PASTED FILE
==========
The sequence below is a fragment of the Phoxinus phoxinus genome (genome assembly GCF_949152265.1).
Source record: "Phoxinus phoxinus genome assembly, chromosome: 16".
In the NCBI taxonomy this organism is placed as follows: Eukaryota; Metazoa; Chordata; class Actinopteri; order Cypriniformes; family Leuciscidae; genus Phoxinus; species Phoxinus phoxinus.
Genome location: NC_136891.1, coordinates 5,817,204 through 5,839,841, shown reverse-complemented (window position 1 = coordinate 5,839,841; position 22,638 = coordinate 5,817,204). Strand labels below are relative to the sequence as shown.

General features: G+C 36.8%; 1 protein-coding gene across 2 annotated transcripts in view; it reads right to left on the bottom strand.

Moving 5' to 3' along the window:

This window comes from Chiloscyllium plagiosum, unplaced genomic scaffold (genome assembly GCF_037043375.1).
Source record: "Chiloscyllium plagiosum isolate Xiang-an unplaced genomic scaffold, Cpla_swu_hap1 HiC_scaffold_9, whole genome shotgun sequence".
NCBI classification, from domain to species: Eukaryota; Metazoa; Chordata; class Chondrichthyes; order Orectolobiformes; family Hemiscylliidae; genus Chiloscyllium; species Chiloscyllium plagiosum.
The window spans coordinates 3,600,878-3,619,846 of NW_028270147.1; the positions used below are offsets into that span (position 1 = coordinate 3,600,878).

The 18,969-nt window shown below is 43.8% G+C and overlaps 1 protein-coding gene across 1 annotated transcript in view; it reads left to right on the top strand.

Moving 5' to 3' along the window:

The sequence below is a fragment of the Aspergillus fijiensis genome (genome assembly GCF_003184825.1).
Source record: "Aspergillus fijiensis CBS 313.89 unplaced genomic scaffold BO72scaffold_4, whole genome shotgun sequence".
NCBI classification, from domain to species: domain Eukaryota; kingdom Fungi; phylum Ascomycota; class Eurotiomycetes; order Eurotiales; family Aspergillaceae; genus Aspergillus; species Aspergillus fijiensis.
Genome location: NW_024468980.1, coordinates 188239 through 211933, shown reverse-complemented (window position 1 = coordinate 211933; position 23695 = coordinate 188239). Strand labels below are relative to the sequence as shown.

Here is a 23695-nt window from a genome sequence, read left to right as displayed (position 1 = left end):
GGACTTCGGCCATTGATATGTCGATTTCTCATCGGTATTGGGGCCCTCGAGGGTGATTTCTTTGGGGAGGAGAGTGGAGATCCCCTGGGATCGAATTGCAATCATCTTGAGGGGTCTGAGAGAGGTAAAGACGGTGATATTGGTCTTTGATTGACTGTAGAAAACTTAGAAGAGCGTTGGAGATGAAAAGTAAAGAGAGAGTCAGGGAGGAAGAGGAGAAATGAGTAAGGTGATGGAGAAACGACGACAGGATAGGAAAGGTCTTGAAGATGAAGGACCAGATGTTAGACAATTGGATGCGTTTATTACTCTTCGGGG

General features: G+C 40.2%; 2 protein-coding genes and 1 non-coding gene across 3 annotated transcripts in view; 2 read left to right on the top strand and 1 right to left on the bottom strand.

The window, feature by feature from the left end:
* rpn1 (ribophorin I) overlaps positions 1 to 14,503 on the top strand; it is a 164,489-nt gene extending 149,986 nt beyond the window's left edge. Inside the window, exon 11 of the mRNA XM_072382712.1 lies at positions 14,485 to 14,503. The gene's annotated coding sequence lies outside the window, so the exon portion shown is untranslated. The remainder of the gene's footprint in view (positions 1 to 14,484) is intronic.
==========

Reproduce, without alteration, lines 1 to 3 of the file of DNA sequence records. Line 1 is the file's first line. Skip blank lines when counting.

The sequence below is a fragment of the Phoxinus phoxinus genome (genome assembly GCF_949152265.1).
Source record: "Phoxinus phoxinus genome assembly, chromosome: 16".
In the NCBI taxonomy this organism is placed as follows: Eukaryota; Metazoa; Chordata; class Actinopteri; order Cypriniformes; family Leuciscidae; genus Phoxinus; species Phoxinus phoxinus.